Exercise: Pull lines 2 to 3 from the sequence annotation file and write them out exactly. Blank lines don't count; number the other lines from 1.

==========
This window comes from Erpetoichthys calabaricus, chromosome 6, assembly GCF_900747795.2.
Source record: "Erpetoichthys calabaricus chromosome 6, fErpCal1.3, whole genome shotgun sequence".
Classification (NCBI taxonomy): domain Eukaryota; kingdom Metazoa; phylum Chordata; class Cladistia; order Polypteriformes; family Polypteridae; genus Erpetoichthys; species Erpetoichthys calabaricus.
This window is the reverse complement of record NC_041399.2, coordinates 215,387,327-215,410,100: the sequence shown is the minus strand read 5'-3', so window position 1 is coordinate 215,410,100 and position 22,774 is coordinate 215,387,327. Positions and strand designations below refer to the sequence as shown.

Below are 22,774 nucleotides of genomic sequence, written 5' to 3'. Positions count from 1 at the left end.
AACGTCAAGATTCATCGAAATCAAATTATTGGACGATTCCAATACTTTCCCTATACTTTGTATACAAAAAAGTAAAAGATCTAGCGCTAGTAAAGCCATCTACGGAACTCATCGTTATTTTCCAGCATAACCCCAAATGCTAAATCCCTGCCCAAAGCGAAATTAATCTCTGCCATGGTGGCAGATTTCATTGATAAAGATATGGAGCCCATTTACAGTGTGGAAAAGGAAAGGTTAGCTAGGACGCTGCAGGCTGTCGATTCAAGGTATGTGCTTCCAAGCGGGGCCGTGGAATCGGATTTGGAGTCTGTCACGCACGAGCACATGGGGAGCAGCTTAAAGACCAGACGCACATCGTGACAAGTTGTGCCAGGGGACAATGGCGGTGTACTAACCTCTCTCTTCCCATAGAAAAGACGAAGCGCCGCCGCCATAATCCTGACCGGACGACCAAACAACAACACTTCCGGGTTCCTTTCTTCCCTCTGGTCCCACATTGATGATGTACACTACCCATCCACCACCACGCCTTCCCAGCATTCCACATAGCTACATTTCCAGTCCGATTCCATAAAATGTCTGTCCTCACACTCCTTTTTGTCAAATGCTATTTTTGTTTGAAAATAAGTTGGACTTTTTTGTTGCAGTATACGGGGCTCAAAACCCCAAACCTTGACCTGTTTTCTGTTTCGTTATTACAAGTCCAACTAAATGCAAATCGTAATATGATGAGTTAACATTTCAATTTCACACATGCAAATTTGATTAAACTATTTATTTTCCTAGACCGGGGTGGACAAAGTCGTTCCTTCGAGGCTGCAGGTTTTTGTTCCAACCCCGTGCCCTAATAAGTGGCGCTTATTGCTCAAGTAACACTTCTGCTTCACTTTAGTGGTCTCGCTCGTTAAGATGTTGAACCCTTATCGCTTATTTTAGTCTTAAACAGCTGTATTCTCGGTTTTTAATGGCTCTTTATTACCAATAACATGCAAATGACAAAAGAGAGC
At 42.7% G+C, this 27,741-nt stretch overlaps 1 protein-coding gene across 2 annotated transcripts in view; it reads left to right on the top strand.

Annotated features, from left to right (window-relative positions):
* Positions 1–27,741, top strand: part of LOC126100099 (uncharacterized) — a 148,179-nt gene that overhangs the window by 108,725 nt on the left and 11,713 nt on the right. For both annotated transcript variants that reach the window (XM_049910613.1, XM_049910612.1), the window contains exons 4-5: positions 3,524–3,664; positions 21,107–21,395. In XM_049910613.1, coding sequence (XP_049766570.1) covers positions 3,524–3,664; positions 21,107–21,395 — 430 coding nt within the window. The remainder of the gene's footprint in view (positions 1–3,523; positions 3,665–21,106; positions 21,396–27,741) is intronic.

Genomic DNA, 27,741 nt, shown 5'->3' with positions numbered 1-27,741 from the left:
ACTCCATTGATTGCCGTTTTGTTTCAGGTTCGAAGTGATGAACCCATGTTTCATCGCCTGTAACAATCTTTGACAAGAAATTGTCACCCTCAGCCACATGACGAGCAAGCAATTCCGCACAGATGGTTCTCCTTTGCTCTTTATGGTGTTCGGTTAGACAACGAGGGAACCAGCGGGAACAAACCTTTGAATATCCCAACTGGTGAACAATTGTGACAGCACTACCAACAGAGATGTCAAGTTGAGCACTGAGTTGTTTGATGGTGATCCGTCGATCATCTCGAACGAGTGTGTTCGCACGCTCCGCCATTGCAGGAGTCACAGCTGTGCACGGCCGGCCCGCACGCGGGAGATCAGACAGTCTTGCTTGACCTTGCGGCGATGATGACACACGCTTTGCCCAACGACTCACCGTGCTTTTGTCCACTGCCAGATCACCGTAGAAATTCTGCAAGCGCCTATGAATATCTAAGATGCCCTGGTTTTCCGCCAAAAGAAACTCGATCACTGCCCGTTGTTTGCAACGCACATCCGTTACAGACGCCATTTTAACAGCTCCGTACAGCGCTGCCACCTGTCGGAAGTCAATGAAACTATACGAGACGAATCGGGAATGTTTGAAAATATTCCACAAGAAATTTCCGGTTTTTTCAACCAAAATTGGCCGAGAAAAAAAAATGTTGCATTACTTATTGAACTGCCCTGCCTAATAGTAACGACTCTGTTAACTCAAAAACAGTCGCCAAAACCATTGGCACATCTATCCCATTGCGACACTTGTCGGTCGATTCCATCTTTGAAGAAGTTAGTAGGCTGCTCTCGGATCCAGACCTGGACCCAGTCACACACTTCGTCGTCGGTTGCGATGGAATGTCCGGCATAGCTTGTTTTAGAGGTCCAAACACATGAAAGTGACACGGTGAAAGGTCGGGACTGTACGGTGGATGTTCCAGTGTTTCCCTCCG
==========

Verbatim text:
Source record: "Erpetoichthys calabaricus chromosome 6, fErpCal1.3, whole genome shotgun sequence".
Classification (NCBI taxonomy): domain Eukaryota; kingdom Metazoa; phylum Chordata; class Cladistia; order Polypteriformes; family Polypteridae; genus Erpetoichthys; species Erpetoichthys calabaricus.